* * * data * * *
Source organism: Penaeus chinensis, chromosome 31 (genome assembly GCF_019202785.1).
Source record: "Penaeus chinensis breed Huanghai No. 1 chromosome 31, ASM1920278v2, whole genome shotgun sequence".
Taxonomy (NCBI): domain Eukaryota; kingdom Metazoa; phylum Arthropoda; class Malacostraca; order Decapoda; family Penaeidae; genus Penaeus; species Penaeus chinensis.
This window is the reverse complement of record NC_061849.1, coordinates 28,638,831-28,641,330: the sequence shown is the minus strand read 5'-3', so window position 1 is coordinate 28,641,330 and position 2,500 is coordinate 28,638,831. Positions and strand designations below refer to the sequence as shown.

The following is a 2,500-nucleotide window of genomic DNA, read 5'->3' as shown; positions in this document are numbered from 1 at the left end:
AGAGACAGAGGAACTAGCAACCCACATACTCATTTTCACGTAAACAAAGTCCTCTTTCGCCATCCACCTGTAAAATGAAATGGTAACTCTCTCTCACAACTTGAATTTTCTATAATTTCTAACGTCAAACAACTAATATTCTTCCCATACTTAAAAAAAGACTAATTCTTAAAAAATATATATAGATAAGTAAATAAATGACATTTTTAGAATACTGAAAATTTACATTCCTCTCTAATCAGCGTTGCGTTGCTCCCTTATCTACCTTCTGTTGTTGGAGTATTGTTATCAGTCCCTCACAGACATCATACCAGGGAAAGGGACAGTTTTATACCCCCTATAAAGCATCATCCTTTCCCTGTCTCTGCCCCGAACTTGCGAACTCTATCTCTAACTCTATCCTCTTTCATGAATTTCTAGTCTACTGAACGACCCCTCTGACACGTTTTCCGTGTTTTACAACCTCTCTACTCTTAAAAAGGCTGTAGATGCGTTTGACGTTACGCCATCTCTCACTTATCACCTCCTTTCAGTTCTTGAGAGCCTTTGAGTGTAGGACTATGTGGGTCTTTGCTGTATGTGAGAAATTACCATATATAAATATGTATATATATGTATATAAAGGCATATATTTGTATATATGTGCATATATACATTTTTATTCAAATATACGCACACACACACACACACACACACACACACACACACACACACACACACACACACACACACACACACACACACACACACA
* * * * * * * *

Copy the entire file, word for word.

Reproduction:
Source organism: Penaeus chinensis, chromosome 31 (genome assembly GCF_019202785.1).
Source record: "Penaeus chinensis breed Huanghai No. 1 chromosome 31, ASM1920278v2, whole genome shotgun sequence".
Taxonomy (NCBI): domain Eukaryota; kingdom Metazoa; phylum Arthropoda; class Malacostraca; order Decapoda; family Penaeidae; genus Penaeus; species Penaeus chinensis.
This window is the reverse complement of record NC_061849.1, coordinates 28,638,831-28,641,330: the sequence shown is the minus strand read 5'-3', so window position 1 is coordinate 28,641,330 and position 2,500 is coordinate 28,638,831. Positions and strand designations below refer to the sequence as shown.

The following is a 2,500-nucleotide window of genomic DNA, read 5'->3' as shown; positions in this document are numbered from 1 at the left end:
AGAGACAGAGGAACTAGCAACCCACATACTCATTTTCACGTAAACAAAGTCCTCTTTCGCCATCCACCTGTAAAATGAAATGGTAACTCTCTCTCACAACTTGAATTTTCTATAATTTCTAACGTCAAACAACTAATATTCTTCCCATACTTAAAAAAAGACTAATTCTTAAAAAATATATATAGATAAGTAAATAAATGACATTTTTAGAATACTGAAAATTTACATTCCTCTCTAATCAGCGTTGCGTTGCTCCCTTATCTACCTTCTGTTGTTGGAGTATTGTTATCAGTCCCTCACAGACATCATACCAGGGAAAGGGACAGTTTTATACCCCCTATAAAGCATCATCCTTTCCCTGTCTCTGCCCCGAACTTGCGAACTCTATCTCTAACTCTATCCTCTTTCATGAATTTCTAGTCTACTGAACGACCCCTCTGACACGTTTTCCGTGTTTTACAACCTCTCTACTCTTAAAAAGGCTGTAGATGCGTTTGACGTTACGCCATCTCTCACTTATCACCTCCTTTCAGTTCTTGAGAGCCTTTGAGTGTAGGACTATGTGGGTCTTTGCTGTATGTGAGAAATTACCATATATAAATATGTATATATATGTATATAAAGGCATATATTTGTATATATGTGCATATATACATTTTTATTCAAATATACGCACACACACACACACACACACACACACACACACACACACACACACACACACACACACACACACACACACACACACACA